Low returns from bonds affect Uganda’s NSSF

Low returns from bonds affect Uganda’s NSSF

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Uganda’s state controlled social security fund has come under pressure from falling interest rates earned on treasury bonds and toxic stockmarket conditions.

Declining yields earned on treasury bonds slowed down overall growth in total revenues earned by the National Social Security Fund (NSSF) between July 2018 and June 2019.

Weighted interest rates earned on Ugandan treasury bonds fell from 15.6 per cent in 2017/18 to 14 per cent in 2018/19 financial year while indicative rates for treasury bills dropped to around 8.8 per cent during the same period, according to data provided by the Ministry of Finance, Planning and Economic Development.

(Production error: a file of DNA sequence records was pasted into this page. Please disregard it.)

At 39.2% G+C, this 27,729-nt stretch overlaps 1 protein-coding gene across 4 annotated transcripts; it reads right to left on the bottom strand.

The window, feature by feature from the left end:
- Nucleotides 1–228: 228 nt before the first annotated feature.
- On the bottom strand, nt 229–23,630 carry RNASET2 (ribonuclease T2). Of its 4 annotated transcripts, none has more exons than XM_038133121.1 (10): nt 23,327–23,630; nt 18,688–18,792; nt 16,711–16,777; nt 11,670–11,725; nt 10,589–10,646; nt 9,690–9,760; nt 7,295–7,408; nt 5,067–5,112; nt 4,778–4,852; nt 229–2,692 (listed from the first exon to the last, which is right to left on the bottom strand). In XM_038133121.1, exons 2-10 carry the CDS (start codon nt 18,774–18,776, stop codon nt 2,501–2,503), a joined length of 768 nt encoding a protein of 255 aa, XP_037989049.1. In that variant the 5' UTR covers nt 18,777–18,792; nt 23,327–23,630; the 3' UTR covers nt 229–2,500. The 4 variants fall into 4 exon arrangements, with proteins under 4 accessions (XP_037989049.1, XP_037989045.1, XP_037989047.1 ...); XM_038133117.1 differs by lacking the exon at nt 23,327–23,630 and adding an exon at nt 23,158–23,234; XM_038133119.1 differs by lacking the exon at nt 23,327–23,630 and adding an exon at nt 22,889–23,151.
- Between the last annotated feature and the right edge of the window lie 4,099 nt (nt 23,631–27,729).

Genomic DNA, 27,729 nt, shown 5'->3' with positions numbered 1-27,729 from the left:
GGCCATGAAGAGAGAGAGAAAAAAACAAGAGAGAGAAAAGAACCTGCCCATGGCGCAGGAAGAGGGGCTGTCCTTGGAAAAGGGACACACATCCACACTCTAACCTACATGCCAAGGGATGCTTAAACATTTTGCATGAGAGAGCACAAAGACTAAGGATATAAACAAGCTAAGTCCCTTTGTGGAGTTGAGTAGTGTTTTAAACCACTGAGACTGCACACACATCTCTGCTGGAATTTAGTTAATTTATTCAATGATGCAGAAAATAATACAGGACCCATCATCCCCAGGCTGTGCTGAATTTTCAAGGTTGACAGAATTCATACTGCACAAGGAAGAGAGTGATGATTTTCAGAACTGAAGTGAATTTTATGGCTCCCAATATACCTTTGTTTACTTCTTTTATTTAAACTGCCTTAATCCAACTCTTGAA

Steady declines in interest rates earned on treasury bills and bonds are attributed to loose monetary policy adopted by Bank of Uganda since 2018 in a desperate effort to boost economic growth and consumer demand.

Fixed income assets such as treasury bonds, corporate bonds and fixed deposits placed in commercial banks account for the largest share of the Fund’s assets while NSSF Uganda holds a 40 per cent share of outstanding treasury bonds issued by government. Total income generated by the fund’s assets grew modestly from Ush1.05 trillion ($283.7 million) in 2017/18 to Ush1.26 trillion ($340.5 million) according to latest financial results released by NSSF Uganda.

The Fund’s total assets grew to Ush11.3 trillion ($3.05 billion) at the end of June 2019 while annual collections rose to Ush1.208 trillion ($227.8 million) during the period under review.



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